Improving Hard Disk Drive Reliability by Studying Bridge Design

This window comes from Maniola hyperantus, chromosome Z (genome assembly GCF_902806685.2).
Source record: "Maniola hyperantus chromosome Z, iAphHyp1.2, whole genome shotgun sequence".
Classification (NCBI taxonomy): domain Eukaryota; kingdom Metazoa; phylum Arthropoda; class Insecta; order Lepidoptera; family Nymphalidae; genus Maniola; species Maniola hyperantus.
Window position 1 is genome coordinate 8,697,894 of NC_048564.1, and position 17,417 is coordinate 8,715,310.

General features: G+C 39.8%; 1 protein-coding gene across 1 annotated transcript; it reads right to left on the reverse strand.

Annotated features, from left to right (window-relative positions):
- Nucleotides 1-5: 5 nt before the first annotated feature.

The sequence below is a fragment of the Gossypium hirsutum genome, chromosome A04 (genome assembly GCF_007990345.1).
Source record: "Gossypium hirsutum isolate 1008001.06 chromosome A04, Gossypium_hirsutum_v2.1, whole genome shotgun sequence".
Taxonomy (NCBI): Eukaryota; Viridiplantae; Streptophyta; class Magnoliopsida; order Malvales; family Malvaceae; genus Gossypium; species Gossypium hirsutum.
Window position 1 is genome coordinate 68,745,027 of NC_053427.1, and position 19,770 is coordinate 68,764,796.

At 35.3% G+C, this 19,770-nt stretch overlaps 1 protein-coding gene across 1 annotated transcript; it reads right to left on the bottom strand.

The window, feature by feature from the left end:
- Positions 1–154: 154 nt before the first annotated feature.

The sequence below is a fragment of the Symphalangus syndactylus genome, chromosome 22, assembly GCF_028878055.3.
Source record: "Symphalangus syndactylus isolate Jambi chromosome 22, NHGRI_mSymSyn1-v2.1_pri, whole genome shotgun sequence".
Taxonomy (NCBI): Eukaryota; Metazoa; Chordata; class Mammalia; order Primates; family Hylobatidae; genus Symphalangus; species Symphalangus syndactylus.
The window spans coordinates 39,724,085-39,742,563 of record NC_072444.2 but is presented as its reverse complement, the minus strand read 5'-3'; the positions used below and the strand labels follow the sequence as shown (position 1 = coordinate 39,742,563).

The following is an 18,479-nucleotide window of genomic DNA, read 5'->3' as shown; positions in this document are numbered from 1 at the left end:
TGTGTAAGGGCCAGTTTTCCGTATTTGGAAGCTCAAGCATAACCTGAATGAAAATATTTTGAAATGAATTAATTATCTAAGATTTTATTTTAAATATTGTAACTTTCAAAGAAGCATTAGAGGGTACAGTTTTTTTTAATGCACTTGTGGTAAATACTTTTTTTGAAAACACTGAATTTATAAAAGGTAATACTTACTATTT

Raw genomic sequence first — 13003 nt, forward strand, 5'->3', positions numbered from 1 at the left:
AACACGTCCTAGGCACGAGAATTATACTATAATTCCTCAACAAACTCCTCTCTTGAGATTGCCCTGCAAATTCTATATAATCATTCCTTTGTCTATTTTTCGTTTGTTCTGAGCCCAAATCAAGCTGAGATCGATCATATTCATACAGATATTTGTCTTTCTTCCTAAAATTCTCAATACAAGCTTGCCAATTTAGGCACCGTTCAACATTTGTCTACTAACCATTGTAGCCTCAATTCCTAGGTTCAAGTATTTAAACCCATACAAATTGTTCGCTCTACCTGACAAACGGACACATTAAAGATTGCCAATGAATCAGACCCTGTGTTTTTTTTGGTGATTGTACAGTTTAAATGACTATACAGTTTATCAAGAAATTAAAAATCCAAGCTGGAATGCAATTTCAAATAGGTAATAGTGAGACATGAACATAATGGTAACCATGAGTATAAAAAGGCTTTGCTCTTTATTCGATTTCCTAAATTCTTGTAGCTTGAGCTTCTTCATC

On a desktop PC, the hard disk drive (HDD) is the component with the highest failure rate. While our ThinkCentre desktops have among the lowest HDD failure rates in the industry, our engineering team focuses a lot of effort to make these failure rates even lower. So far the payoff has been great. A ThinkCentre you buy today has about 25% of the chance of experiencing a failed HDD drive during its lifecycle than even systems we shipped just three years ago. Recently the team was able to make a small but significant change that will improve reliability even further. To understand what they did, consider a bit of history. One day in 1906, as a group of Russian soldiers went across a bridge in step, the bridge suddenly collapsed. The reason was the soldiers' walking frequency was the same as the bridge's natural frequency, a phenomenon known as sympathetic vibration. From that point forward, a rule was set by the army: When walking across a bridge, soldiers must break step. On November 7th, 1940, the Tacoma Narrows Bridge collapsed suddenly when prevailing winds caused the same phenomenon. Soon after vibration theory became a required course for aspiring engineers. [youtube:http://www.youtube.com/watch?v=3mclp9QmCGs] People familiar with the inside of their ThinkCentre PCs will recognize the original HDD caddy design in the diagram below. It first debuted on our ThinkCentre S50 PC and provided both ease of service plus HDD vibration protection. Yet the team found that under certain conditions the design was susceptible to sympathetic vibrations from its environment much like the bridges mentioned above. This could result in premature HDD failure. Using bridge design theory as a model, our engineers were able to come up with a modified design to eliminate the danger with almost zero change in cost. You may claim all desktops are the same and even use the "C" word (commodity), but I offer this as evidence that nothing can be further from the truth. There is still plenty of innovation left to be had in the desktop world.